Love in Marriage: 365 Reasons I Love My Husband

Do you remember the day you met your spouse? Even though it’s been 21 years, I remember the day we met as if it were yesterday. Actually, we met twice, two days in a row, but I’m the only one of the two of us who remembers the first time we met, probably because it was a pretty minor moment. Except it wasn’t. Not to me.

Our story is too long to include here, but I will share the highlights of this minor moment and the next day, the day we met that we both remember and why they both matter in the big picture of our marriage. The night we met was the night of one of my best friends’ wedding rehearsal dinners in Alabama. For David, it was a college reunion of sorts because several members of the wedding party all went to college together in Birmingham. I, however, did not meet the bride and her maid of honor until much later, when we were all living in Boston.

After the dinner and speeches came the mingling. Mingling is not something at which I excel, especially when I am in a group of people I do not know. It brings out my high school awkwardness like nothing else, and this night was no different. Even as I write this memory out on the page I can feel my self-conscious self standing awkwardly outside the circle of college friends wondering what to do (and likely wishing I’d brought a book to read in a corner somewhere). As I stood frozen to my spot on the floor, David laughed at something someone in the group had said and turned his head in my direction.

At that moment he said something I didn’t quite hear and immediately I responded with, “I’m sorry, what?”

To which he then responded, “Oh, I wasn’t talking to you.”

Awesome, right?

Except he made a small but incredibly important-to-me gesture in that moment. He turned slightly aside and opened up the circle enough for me to feel like a part of it. Was I still awkward and self-conscious? Absolutely. But I was also now included in the social circle rather than standing outside of it, so even though I offered no conversation, I felt less socially anxious.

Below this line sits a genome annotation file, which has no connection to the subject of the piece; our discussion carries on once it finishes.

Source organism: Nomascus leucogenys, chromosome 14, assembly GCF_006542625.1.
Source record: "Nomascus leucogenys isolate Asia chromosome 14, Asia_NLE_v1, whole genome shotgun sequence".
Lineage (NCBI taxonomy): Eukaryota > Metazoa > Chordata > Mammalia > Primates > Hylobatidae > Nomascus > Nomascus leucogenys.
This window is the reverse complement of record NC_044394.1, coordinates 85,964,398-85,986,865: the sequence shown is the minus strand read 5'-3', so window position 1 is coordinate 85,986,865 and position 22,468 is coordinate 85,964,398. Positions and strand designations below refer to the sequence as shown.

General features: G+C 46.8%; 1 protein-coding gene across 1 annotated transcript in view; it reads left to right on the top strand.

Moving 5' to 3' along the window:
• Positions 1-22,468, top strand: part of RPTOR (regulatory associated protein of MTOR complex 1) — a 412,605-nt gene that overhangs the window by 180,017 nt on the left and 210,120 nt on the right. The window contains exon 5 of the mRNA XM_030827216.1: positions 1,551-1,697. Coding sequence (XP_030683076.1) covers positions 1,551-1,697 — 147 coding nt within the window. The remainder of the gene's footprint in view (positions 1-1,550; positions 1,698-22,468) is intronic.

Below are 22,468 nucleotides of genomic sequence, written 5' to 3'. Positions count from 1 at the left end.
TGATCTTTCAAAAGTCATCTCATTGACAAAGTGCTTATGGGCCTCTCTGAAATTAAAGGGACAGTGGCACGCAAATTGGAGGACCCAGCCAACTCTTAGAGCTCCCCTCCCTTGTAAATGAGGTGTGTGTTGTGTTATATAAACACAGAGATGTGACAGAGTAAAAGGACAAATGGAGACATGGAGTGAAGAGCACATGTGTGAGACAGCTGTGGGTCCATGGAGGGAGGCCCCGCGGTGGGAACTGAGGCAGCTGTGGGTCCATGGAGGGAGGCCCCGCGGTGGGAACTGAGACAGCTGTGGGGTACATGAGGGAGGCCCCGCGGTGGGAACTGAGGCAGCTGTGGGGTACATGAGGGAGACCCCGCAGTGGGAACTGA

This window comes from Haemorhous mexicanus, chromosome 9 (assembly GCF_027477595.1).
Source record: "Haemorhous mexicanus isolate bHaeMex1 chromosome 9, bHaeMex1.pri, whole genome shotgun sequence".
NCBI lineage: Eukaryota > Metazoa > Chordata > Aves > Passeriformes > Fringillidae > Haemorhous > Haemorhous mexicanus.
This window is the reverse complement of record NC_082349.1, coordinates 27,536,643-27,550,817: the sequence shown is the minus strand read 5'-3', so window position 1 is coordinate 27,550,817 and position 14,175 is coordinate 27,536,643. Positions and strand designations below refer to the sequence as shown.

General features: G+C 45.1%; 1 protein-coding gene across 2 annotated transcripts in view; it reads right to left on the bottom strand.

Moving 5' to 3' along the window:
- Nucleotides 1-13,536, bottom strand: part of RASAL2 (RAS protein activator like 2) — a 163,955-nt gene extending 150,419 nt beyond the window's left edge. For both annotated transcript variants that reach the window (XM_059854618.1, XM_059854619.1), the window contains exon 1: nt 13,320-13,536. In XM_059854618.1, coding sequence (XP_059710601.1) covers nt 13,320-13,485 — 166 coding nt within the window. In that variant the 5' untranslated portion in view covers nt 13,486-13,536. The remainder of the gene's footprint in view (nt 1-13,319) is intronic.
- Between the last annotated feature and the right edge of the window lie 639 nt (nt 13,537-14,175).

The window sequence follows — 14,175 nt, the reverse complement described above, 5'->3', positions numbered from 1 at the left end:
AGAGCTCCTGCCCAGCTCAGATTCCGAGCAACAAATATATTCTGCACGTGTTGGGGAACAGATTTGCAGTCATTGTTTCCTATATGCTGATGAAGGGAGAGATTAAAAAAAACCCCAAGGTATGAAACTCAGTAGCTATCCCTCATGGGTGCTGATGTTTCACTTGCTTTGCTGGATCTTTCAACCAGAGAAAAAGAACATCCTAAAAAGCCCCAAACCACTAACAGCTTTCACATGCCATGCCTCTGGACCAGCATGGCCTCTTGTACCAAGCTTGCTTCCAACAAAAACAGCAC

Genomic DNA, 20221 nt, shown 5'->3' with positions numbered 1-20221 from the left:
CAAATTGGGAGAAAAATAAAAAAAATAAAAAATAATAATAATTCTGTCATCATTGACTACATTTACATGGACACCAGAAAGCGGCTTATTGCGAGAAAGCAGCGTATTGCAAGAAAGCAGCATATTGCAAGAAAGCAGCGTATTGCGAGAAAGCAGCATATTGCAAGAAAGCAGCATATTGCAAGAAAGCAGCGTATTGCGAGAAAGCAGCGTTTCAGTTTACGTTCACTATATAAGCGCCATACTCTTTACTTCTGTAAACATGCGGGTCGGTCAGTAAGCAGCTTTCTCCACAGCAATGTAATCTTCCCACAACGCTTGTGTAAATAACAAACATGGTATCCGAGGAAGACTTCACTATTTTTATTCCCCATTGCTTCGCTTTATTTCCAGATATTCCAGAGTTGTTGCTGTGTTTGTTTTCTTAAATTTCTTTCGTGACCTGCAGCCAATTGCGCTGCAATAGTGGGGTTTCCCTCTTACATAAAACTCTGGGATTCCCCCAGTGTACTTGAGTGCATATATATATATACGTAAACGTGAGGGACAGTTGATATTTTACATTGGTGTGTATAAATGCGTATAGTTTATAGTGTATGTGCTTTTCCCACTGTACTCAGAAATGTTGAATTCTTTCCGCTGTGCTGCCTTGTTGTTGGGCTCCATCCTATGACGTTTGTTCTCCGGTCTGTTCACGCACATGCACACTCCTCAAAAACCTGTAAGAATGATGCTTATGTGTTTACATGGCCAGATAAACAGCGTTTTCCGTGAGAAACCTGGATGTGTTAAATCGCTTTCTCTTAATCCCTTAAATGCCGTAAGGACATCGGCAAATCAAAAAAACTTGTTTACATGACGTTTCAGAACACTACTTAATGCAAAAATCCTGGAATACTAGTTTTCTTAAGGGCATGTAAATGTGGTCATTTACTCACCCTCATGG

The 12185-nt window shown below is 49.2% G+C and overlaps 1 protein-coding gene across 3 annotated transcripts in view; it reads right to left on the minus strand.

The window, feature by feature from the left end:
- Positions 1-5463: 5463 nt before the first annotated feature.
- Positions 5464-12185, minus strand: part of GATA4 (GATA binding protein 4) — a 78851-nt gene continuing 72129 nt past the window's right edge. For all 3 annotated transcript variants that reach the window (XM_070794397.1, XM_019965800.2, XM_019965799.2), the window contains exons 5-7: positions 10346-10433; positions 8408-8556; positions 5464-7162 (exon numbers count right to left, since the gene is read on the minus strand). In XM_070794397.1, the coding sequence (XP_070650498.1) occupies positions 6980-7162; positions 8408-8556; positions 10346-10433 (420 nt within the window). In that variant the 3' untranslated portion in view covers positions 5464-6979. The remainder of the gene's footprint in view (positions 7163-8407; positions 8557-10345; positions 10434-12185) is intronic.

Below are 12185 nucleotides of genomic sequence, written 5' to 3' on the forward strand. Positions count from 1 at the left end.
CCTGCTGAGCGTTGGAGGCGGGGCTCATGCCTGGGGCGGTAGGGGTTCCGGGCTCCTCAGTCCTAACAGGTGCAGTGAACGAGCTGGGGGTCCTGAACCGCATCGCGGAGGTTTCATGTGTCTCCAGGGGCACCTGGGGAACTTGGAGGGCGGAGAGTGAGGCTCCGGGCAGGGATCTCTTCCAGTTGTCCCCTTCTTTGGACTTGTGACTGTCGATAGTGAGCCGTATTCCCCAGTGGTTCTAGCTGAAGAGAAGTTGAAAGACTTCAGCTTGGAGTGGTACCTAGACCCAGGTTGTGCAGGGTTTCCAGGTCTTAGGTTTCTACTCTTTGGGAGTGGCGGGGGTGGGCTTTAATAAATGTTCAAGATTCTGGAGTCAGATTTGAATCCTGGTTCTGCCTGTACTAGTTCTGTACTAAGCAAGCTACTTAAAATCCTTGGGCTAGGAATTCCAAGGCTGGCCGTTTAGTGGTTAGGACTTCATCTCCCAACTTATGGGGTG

Reason 7 of 365

It is this kind of small gesture that continues between us in our relationship. Over the 20 years of our marriage, we have come to know and understand each others’ tendencies in social settings. Of the two of us, I am definitely the one who runs out of steam first if we are in a setting where the conversation spans many people in an open space. I can chime in and contribute for a short time, but eventually, I retreat into the quiet of my mind. My brain needs that quiet.

There were times when David would draw this to the attention of others in the room, asking me if I were okay. We have since discussed that my quiet is merely a sign of my autistic brain checking out of the big conversation and checking in to the quiet of my mind or seeking a one-on-one opportunity (I thrive in 1:1 conversations). So, now he sees me and understands, and that’s enough for both of us.

Through our years together, David has continued to be the one who makes me feel at ease and comfortable in the moments that might feel stressful to me. Whether that is a family gathering, a social get together with friends, or a work-related event, I am free to be myself, whether that means I need to withdraw for a while or whether that means I need David to open the circle and let me just be a part of what’s going on without having to contribute directly.

photo: Birgit

David doesn’t recall that moment at the rehearsal dinner, but that doesn’t surprise me. He remembers seeing me come in with my friend, Greg (who he said he figured was not only my date, but my boyfriend), but he doesn’t remember me outside the circle. His gesture was nothing special to him because it’s a part of who he is and what he does. But it mattered deeply to me in that moment. Other than him opening the circle to me, the only other thing about him I remember from that night is his smile. It was warm, inviting, and inclusive. 

All of those are things I have come to cherish in this life, especially as someone who spent a lot of her life feeling excluded, like an outsider. I’ve never needed or wanted to be popular or part of the “in” crowd, but I hated feeling like an outsider who didn’t have a safe place to be me. That’s why that gesture mattered deeply to me, and why I love my husband. He remains that safe place for me on many occasions.

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